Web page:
The Zoologisk Museum is part of København University and the National History Museum of Denmark. Currently, they are getting ready to move by October 2022 to a new location being built in the Kings Garden.
-Females typically weigh 200-350 kg, males 400-600 kg, largest male on record weighed 1002 kg
-Largest bears measure 3 meters in total length
-Females reach sexual maturity at 4-5 years, males at 5-6 years,
-Litter size 1-4 cubs, most often 2.
-Polar bears are uniquely adapted to the extreme conditions of life in the High Arctic and live most of their lives out on the Arctic sea ice.
-In cold Arctic climates, energy is in high demand. Fat is the predominant energy source and the polar bear has a fat-rich diet throughout life. The polar bear’s main prey is ringed seals but also hunts other seals, and eats whale carrion. Polar bears have substantial adipose deposits under the skin and around organs, which can comprise up to 50% of the body weight of an individual
-Global population estimated at around 26,000 individuals, although this estimate is associated with a great dear of uncertainty.
BESIDES CLIMATE CHANGE
Pollutants and heavy metals from industrial sources are found in this arctic top predator. Analyses of hair from polar bear skins collected 1852 – 1973 have shown an annual increase in mercury concentrations of 3%. The concentrations of mercury in hairs from polar bears from Northwest Greenland are no 14 times the concentrations in hairs from Inuit clothing dating back to AD 1300. In some bears the concentrations of mercury are above the levels known to cause neural damage in humans. Osteoporosis is an additional health risk to polar bears. Studies of penis bones from the collection have shown a possible link between PCB and bone density, bones being less dense with higher levels of PCB in blubber.
Always something for the kids
The move led to an exhibit called Precious Things. As they prepare to pack up they are going through everything they have. They have numbers of treasures in storage.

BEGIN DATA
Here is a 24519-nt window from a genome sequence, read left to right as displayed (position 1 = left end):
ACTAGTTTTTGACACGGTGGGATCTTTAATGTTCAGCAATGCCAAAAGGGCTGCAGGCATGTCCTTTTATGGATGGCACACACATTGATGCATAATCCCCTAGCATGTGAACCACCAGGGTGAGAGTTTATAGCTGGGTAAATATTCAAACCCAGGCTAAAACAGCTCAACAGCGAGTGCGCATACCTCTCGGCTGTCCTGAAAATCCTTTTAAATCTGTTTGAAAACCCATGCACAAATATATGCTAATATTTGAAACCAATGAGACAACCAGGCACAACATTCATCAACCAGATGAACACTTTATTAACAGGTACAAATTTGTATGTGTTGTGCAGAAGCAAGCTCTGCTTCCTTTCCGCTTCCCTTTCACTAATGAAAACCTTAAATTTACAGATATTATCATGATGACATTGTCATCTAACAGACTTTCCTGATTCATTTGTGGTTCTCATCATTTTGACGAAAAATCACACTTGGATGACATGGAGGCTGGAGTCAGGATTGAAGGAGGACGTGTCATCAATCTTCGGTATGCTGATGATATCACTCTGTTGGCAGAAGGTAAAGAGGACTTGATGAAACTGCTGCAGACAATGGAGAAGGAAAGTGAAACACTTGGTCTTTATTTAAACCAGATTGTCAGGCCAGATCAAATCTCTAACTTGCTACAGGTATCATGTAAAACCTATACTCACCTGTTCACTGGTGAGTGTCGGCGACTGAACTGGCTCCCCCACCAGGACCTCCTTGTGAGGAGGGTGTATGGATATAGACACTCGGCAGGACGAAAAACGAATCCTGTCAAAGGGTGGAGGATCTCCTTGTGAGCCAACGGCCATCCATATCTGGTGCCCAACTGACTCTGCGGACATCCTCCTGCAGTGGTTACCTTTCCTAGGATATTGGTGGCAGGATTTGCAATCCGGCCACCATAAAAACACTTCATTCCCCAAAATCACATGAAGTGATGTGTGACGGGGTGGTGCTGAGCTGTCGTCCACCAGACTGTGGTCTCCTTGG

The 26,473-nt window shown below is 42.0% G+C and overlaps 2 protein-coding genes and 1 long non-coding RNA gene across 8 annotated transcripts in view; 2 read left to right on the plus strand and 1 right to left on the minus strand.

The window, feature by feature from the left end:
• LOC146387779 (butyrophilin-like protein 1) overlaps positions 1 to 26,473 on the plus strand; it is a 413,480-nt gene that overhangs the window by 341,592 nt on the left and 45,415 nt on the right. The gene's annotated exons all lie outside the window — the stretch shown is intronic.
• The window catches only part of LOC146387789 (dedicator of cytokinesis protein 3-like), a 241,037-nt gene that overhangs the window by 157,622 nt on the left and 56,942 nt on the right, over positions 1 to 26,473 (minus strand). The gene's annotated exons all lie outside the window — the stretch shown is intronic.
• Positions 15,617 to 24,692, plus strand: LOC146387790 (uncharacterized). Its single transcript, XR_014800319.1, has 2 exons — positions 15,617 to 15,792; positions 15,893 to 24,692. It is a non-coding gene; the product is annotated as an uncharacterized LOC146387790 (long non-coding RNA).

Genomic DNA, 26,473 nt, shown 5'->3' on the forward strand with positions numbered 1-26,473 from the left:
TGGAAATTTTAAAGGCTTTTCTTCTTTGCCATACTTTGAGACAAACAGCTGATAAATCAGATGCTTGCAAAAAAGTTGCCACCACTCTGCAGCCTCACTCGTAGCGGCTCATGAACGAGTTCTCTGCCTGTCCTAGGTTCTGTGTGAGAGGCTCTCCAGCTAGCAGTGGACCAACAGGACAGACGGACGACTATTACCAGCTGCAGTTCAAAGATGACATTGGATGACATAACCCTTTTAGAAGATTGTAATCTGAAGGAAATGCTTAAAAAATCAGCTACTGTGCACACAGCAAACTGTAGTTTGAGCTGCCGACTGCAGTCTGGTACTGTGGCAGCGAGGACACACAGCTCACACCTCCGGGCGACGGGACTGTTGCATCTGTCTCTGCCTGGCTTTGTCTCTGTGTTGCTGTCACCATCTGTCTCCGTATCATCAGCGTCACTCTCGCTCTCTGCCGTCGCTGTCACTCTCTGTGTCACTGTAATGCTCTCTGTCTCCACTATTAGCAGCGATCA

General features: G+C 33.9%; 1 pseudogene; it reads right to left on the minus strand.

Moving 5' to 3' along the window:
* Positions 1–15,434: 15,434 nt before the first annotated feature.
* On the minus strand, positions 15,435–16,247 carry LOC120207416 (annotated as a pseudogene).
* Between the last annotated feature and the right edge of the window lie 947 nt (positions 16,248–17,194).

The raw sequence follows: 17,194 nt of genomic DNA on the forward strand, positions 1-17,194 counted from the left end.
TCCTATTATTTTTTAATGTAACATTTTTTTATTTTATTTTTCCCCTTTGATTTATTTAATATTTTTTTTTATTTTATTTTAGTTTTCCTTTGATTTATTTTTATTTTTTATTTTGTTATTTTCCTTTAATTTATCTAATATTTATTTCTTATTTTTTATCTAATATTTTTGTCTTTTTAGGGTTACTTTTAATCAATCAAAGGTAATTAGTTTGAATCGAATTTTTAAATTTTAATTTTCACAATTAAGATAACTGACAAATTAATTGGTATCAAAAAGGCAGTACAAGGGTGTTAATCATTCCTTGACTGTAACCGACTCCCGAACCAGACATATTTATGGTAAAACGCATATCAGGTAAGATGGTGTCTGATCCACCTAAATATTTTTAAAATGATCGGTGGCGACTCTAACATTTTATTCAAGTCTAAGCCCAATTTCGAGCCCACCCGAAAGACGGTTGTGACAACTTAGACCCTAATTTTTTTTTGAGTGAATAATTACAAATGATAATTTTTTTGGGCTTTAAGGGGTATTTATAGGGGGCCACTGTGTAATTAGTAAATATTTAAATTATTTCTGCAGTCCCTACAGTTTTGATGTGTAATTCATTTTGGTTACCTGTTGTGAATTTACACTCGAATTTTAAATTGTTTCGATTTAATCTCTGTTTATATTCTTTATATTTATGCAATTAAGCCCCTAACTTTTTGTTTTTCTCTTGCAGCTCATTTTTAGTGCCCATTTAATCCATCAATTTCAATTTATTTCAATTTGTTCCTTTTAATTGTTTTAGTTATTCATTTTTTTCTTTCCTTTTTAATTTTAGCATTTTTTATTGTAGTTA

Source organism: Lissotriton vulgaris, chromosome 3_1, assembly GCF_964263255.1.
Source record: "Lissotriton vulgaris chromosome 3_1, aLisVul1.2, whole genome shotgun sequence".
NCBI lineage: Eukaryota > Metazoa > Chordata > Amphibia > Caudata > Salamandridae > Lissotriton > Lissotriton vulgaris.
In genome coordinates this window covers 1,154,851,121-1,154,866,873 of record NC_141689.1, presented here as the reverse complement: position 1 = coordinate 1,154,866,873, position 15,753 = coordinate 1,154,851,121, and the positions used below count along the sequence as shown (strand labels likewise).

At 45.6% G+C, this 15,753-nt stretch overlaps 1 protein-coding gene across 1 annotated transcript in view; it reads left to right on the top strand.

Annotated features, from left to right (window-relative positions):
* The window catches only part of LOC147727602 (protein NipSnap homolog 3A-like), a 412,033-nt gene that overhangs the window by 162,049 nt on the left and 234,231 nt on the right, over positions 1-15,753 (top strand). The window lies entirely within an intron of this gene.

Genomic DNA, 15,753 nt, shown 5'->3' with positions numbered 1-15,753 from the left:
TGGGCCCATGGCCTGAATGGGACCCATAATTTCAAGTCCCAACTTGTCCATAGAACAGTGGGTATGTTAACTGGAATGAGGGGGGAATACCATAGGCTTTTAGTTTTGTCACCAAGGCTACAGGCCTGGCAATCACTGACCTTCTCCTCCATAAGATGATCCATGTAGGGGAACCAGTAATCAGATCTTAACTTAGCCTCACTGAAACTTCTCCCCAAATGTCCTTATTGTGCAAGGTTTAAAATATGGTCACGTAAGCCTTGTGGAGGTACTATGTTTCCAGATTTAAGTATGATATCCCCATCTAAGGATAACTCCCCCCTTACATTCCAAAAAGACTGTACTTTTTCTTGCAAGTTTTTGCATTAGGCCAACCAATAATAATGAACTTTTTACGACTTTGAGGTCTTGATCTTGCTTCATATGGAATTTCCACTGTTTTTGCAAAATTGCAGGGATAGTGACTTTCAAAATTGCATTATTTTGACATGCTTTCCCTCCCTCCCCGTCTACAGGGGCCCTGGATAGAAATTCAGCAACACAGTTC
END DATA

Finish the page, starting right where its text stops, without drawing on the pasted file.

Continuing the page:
The museum’s treasure trove
has amassed all sorts of wonderous objects
over the past 400 years.
The way we perceive nature around us
has changed over centuries and decades,
and so have our ideas about what precious implies.
However, it is still with wonder and enchantment
that we collect rocks, animals and plants. To study them
and wrest from them their innermost secrets
– or just to admire their beauty.
People collect all sorts of things: stamps, airplanes, butterflies… Most collections eventually perish, but some are bequeathed to museums, endowing them with eternal life. This is how a collection of snail shells ended up in the Zoological Museum in 1905. The collection consists of snails gathered in different parts of Denmark, and represents almost all the species found in the country. The accompanying notes detail where and when the specimens were found, alongside those of the collector: Hans Christian Andersen.
NAUTILUSES FROM THE ROYAL CHAMBER OF CURIOSITIES
At first glance it is far from obvious that these find goblets from the Royal Danish Chamber of Curiosities are made of squids.
The nautilus is a squid-like creature with an outer shell measuring 3-30 cm in diameter wit up to 90 tentacles without suction pads. They live at a depth of 150-300 m, where they scour steep cliffs for crustaceans, fish, mollusks and other bottom dwellers. Nautiluses are active at night, but during the day they sink to the seabed, where they rest with their body retracted into the shell, protected by the very thick skin on the head forming a kind of lid.
These goblets made of carved nautilus shells became part of the museum’s collection after Frederik III’s Royal Chamber of Curiosities was dissolved in 1825.
THE KONGSBERG SILVER
It is said that a boy and a girl herding animals on the pasture were the first to find silver at Kongsberg, Norway, in 1623. They came across the silver because an ox stuck its horns into the ground, exposing the shiny metal. When they took it home, their fathers melted it down and made silver buttons, which they sold. This activity came to the attention of the authorities and one of the fathers had to reveal where the precious metal came from.